Call to confession. “Force is as pitiless to the man who possesses it, or thinks he does, as it is to its victims; the second it crushes, the first it intoxicates.” —Simone Weil

Japanese artist Isao Hashimoto created this mesmerizing visual timeline (14+ minute video), showing each of the 2,053 nuclear explosions which have taken place between 1945 and 1998. Beautiful and chilling at the same time.

Hymn of praise. “I give thanks to the waves upholding me, hail the great winds urging me on, / Greet the infinite sea before me, sing the sky my sailor’s song. / I was born upon the fathoms; never harbor or port have I known. / The wide universe is the ocean I travel, and the earth is my blue boat home. —Peter Meyer, “Blue Boat Home,” sung to the tune Hyfrydol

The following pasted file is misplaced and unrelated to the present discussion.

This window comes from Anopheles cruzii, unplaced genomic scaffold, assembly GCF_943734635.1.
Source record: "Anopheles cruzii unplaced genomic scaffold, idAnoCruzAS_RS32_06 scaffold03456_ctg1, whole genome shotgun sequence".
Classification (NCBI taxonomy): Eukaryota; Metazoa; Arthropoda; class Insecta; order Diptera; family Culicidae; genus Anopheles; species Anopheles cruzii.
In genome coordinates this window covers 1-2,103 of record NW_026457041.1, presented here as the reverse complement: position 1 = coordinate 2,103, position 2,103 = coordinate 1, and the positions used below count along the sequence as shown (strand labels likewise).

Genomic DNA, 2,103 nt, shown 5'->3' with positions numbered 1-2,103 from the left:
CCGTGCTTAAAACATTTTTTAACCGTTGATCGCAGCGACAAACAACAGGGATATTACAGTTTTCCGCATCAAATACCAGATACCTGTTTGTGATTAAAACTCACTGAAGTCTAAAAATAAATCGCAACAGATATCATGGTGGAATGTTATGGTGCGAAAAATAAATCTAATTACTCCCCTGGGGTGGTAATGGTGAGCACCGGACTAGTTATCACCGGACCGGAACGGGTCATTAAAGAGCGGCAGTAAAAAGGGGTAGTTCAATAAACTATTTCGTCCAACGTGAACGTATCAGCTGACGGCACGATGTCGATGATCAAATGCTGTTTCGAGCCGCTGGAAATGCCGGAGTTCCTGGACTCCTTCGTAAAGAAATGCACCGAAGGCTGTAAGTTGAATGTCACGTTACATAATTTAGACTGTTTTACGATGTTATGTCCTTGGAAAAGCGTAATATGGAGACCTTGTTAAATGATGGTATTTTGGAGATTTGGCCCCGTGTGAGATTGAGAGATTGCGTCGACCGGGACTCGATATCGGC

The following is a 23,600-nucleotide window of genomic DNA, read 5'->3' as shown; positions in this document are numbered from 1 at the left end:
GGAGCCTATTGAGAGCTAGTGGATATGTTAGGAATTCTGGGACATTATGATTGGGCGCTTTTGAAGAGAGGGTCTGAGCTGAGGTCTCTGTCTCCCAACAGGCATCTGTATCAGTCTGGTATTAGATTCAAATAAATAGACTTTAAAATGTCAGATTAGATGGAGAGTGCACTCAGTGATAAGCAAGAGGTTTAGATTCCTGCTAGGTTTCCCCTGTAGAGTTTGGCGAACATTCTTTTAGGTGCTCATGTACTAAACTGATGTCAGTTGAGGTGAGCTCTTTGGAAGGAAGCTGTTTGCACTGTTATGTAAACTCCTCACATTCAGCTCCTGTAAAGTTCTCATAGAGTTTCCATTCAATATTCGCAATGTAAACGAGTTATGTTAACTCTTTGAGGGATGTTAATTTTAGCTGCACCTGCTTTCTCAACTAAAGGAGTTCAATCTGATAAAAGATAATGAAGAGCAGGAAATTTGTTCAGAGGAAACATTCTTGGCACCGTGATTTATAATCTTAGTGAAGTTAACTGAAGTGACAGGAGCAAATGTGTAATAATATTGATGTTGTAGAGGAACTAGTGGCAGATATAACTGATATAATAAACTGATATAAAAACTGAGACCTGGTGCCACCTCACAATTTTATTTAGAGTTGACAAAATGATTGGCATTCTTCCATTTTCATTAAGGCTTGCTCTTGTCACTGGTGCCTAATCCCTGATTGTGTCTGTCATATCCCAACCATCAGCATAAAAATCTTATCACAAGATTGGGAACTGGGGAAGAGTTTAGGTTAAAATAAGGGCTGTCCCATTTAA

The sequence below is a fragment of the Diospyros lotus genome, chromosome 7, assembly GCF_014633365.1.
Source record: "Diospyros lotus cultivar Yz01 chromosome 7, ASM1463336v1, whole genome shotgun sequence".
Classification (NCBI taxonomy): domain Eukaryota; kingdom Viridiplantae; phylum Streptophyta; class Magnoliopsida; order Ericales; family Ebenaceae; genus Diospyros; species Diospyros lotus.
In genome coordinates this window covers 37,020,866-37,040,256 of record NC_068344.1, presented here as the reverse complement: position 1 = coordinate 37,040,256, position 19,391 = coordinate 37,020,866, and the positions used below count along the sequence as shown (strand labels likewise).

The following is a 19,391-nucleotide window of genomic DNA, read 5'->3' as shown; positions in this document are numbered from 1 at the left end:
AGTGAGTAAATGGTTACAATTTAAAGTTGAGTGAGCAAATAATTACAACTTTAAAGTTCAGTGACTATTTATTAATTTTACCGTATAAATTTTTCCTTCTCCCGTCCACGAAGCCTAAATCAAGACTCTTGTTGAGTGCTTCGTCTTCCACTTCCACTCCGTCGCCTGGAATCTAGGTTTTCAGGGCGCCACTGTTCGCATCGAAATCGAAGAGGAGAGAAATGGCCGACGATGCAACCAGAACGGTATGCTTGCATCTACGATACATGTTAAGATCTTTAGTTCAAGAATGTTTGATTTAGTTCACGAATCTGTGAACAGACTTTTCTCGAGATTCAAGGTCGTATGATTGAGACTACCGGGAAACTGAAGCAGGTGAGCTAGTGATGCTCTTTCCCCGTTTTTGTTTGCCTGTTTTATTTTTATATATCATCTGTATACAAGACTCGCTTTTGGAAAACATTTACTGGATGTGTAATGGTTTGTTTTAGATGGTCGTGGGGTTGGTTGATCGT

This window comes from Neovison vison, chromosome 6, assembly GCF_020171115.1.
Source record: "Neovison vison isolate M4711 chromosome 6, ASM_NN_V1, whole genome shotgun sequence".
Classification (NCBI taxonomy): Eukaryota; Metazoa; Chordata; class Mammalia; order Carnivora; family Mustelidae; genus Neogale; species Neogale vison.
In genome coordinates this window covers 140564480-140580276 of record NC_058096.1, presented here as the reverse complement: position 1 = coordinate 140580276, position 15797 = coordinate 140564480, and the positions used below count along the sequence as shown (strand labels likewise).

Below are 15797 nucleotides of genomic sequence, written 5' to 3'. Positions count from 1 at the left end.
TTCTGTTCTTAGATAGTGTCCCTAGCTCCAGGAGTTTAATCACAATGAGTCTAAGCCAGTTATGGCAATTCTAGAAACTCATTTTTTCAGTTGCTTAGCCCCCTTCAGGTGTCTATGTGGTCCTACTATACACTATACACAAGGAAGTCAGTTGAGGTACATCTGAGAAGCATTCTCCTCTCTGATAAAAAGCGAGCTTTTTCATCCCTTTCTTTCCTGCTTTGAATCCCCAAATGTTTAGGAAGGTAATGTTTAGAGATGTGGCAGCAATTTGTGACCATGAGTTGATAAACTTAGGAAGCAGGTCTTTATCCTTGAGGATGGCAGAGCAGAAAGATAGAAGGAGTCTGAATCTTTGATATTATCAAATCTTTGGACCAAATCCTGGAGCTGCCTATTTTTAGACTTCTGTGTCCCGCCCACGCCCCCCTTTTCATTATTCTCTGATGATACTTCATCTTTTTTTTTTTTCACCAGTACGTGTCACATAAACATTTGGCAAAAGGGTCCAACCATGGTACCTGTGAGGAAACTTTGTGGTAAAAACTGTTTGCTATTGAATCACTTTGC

More hopeful news. “For one day last week, 78% of Germany's power was generated by renewables like solar and wind. The country is spending €200 billion [US$223 billion] to move away from fossil fuels permanently. . . . Economists predict the renewable industry will create upwards of 80,000 jobs. . . . In 2011, Germany made headlines when the small agricultural village of Wildpoldsried in the state of Bavaria produced 321% more energy than it needed." —Araz Hachadourian, Yes Magazine

Related news, closer to home. “With the amount of wind-generated power in the US reaching record highs and its cost dropping to new lows, two Department of Energy reports released Monday suggest that the renewable energy revolution might be upon us. According to the “2014 Wind Technologies Market Report,” wind saw the most growth of any power source in the U.S. last year with total installed wind power capacity reaching a total of 65.9 gigawatts in 2014—enough capacity to power over 17.5 million homes.” —Lauren McCauley, “With Wind Prices at a Record Low, Is the Clean Energy Revolution Upon Us?